If you’re serious about your photography, buying a new camera isn’t simply buying a new body. Like dating/marriage, you’re taking the family as part and parcel, and in the camera world, that means the entire sub-system of that camera. This means the native lenses, batteries and grips, and all the other accessories that go with it – the in-laws, if you will. So it’s a decision that requires some real consideration beyond just liking the actual body.
Fair to say most photographers are and have been, Nikon or Canon shooters longer than any other brand, and therefore likely have the glass to go along with them. That sort of investment makes it hard to justify switching systems, and why it’s also hard for new systems to break into the market in any major way. The Sony A7 family of cameras, however, have managed just that. For a lot of people, it’s the first time they’ve decided to venture out from the monarchy that is Canon or Nikon.
But if you’re a Canon shooter, there’s more good news, and that’s that the A7 family has been able to be used with Canon glass via a Metabones adapter with some real success. The ability to AF and/or meter has been there, but performance benchmarks have generally been lower than native lenses with the first series of A7 cameras. According to a test by Gizmodo, this has changed considerably for the a7R II. By all accounts, the a7R II is a brilliant camera, and being able to adapt an arsenal of Canon lenses to it with good performance just makes it that much more attractive. It’s like dating someone for their looks and then finding out they mesh well with all your friends.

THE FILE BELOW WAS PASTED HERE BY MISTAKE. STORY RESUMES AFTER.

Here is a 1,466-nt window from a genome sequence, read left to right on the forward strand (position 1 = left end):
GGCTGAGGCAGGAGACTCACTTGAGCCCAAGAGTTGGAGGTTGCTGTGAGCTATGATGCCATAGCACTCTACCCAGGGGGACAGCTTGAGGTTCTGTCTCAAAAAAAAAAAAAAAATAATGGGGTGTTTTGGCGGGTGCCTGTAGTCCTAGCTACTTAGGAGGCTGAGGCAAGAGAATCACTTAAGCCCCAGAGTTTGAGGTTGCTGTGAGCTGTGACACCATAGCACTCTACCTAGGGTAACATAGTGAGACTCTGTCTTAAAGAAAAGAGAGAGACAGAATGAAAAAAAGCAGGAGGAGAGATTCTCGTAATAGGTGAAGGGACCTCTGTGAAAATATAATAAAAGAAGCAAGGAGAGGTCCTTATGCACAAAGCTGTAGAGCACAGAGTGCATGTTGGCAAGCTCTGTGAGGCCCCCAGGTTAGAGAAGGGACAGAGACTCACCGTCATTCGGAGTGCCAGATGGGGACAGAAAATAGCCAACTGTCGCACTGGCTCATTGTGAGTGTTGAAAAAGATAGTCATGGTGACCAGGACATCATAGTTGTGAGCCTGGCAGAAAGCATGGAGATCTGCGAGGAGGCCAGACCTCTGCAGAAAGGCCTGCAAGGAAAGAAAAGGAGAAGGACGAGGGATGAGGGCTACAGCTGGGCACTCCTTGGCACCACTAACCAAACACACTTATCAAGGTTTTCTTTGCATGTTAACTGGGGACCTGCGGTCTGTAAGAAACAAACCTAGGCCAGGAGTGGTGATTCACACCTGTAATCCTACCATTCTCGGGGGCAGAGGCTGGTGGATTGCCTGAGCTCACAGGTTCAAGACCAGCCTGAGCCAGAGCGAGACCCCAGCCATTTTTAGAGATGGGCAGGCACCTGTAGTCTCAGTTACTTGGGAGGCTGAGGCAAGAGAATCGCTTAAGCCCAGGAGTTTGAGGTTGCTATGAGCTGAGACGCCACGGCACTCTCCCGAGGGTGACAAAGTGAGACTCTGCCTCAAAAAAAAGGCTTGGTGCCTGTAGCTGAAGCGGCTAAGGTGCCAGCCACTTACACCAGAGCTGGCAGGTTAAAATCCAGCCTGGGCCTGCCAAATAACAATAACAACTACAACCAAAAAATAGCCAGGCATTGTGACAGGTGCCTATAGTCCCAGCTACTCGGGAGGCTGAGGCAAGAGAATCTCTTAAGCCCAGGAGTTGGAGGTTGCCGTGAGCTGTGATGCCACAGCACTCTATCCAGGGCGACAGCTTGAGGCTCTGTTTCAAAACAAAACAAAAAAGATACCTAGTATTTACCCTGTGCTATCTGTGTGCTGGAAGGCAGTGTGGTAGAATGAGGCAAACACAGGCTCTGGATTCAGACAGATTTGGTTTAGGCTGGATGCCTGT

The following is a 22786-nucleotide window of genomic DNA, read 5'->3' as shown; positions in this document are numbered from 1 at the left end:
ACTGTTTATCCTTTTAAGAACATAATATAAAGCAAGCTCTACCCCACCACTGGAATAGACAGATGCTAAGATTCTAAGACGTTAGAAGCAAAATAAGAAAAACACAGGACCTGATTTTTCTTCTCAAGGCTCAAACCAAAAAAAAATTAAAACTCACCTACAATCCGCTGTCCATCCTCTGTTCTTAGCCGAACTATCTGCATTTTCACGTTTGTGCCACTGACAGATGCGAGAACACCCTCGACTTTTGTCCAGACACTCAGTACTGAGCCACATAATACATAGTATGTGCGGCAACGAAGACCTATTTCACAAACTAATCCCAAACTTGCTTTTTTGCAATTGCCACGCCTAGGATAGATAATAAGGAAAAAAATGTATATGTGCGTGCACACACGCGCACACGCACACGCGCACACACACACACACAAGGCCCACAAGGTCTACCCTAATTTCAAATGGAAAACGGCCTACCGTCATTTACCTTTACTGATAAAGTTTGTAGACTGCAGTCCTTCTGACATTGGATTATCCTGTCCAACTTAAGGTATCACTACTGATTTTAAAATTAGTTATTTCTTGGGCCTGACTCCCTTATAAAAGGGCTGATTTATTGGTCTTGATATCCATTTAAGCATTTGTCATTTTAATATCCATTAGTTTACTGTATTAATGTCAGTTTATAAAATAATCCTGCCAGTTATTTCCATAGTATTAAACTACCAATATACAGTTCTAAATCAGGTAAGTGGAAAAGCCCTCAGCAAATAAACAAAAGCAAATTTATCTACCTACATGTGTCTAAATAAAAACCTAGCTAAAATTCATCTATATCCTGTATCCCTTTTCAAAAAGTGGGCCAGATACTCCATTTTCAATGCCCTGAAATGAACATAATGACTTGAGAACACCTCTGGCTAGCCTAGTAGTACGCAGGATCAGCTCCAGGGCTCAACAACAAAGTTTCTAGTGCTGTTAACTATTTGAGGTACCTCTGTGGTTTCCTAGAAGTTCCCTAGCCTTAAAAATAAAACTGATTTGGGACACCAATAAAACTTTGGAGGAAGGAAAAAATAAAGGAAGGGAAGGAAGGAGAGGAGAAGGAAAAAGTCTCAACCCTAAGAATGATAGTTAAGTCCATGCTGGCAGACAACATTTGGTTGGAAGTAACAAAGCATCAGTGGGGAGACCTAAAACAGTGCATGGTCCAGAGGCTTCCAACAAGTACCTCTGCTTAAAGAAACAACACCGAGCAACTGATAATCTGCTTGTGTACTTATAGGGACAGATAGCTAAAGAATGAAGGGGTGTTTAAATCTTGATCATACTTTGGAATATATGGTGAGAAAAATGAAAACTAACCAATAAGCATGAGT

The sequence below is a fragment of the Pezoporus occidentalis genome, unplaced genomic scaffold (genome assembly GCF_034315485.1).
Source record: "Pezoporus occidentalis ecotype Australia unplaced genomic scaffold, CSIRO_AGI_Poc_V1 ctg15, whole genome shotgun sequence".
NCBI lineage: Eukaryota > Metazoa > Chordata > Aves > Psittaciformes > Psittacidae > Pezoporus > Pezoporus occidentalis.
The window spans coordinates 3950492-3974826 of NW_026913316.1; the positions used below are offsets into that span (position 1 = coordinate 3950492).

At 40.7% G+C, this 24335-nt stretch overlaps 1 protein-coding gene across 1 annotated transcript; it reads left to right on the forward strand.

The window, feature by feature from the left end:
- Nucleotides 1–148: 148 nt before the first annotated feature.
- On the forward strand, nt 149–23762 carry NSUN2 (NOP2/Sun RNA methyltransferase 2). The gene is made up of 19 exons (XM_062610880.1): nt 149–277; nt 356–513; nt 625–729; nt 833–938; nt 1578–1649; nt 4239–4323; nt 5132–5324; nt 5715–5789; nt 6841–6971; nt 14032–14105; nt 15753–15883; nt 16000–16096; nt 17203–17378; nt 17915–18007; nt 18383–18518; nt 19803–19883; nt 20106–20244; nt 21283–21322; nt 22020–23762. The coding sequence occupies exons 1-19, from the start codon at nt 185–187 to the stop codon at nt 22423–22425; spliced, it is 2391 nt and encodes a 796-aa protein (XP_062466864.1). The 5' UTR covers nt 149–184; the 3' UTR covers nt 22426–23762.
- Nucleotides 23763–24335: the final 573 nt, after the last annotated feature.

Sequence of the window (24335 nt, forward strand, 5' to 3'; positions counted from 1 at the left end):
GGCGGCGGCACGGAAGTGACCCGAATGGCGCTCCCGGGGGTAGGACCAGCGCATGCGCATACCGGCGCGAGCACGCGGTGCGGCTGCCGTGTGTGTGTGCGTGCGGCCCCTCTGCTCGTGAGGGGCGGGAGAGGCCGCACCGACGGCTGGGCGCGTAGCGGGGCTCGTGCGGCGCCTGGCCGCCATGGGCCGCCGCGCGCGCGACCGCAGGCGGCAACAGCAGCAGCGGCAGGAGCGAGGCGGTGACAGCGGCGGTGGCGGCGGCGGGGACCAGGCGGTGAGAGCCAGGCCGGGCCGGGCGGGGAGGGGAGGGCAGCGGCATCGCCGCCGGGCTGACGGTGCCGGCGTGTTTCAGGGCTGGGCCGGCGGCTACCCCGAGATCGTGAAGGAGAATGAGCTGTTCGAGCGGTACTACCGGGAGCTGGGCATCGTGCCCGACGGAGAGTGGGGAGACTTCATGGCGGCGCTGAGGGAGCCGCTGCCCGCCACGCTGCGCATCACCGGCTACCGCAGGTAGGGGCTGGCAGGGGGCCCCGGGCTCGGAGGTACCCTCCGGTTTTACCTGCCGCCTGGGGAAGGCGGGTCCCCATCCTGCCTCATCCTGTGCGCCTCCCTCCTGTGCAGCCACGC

The results are impressive, but I would urge you to consider a few things before jumping to the new system. First, currently native couplings of camera system and lenses will always work better than an adaptation. The battery life on the A7 series has never been the best and can almost surely get more out of your Canon body’s batteries. You’ll also likely have a decent sized investment in Canon lights and so forth. There has also been come suggestion that the adapters work better with shorter focal lengths, so wildlife shooters and sports shooters may have an issue.
Neatly, that brings up the talking point of considering your typical style of shooting. If you’re shooting portraiture or in studio, then this is all going to matter a bit less as you typically have more time than say someone tracking fast subjects, or even a wedding shooter. That all said and done, I think the A7 II series is almost too attractive to go without. Our resident pixel peeper, Matt had some alone time with the A7RII recently, and you can see his initial thoughts and sample images here.